## Flatland flaw?

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### Flatland flaw?

I just reread Flatland...remember the part where the sphere takes A. Square out of Flatland and shows him the 3D world? Well, I don't think he could possibly understand it the way he does in the book. As we already know A. Square's vision is a line, meaning the sphere could not show him a cube the way the sphere sees it. All A. Square would see is one line of it. Even if he were moved past a cube or a sphere all he would see is lines. So really the only way he could understand it is if he was smart enough to visualize it and see it for what it really is.

So my question is this: is it possible for any being of n dimensions to truly visualize a figure of n+1 dimensions? Obviously A. Square does so for the purpose of the plot, but could he actually do it in reality? I'm not so sure.
Seldon
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### Re: Flatland flaw?

I think Sphere made Square somewhat 3D in the process of taking him out of Flatland. Just enough to be able to see in 3D. Flatland is already flawed enough - even if there were other dimensional universes intersecting with ours, no interaction would be physically possible between them, not even sight.

Keiji

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### Re: Flatland flaw?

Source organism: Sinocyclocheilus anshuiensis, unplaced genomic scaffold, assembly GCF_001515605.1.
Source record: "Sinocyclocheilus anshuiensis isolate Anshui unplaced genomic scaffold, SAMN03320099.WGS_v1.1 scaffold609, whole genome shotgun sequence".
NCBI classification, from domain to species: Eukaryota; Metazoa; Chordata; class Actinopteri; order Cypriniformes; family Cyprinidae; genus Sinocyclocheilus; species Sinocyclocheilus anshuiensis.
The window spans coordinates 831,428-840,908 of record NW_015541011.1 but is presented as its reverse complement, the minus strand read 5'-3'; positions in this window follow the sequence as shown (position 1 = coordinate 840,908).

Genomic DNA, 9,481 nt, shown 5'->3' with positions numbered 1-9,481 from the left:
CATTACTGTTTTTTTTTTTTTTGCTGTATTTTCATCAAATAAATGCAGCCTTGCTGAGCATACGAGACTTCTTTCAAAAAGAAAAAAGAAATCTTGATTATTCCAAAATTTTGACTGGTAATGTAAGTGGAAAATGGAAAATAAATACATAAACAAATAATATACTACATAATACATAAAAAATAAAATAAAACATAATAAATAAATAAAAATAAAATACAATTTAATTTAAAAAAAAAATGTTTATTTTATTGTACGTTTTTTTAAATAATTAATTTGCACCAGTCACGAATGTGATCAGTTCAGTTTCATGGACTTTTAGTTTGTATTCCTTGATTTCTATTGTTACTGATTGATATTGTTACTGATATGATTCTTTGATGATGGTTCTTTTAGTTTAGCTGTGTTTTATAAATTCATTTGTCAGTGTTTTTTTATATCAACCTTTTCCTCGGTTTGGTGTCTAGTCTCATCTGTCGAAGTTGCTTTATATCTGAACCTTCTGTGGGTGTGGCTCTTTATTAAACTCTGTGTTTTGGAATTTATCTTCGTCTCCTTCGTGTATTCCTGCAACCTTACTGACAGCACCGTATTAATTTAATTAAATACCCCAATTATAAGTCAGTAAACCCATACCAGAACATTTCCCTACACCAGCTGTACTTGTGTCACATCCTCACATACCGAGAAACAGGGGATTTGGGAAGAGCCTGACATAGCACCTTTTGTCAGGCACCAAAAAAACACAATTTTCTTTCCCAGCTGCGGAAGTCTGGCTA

I realize that the sphere wouldn't be able to see the square because he is infinitely thin, but wouldn't the square be able to see the sphere if he passed into his plane?

And what I was really trying to say is this: could any hypothetical being of n-1 dimensions fully imagine n dimensions, or is it truly impossible?
Seldon
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### Re: Flatland flaw?

I realize that the sphere wouldn't be able to see the square because he is infinitely thin, but wouldn't the square be able to see the sphere if he passed into his plane?

No. Between any pair of atoms there is a gap containing no matter, and this gap is on the order of 100,000 times bigger than an individual atom. Because of this, it's pretty much impossible for Sphere's atoms to happen to line up in just the right way for them to all intersect with Square's plane. Even if they did, Sphere would have to be at a temperature of absolute zero, otherwise vibration from heat would make them not line up again.

And what I was really trying to say is this: could any hypothetical being of n-1 dimensions fully imagine n dimensions, or is it truly impossible?

Yes. For example, you could have a dream which was in 4D. It's just highly unlikely, because our dreams are mainly built on what we know of real life.

Keiji

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### Re: Flatland flaw?

It's like most movie flaws. It's a device to say that this happened, to allow the story to go on. In the 'planiverse', the device used is a nightly teletype conversation, but they did not have teletypes back when flatland was written, so they used a different device. Most movie devices is simply to let you know that something happened, and that the story goes on without expounding on this detail or that.

In any case, the device used is 'hyperspace', which means 'over-space'. The lessen is that three dimensions is hyperspace to two dimensions, as four dimensions is hyperspace to three dimensions. It's kind of like 'upstairs': it's relative, not absolute.
The dream you dream alone is only a dream
the dream we dream together is reality.

wendy
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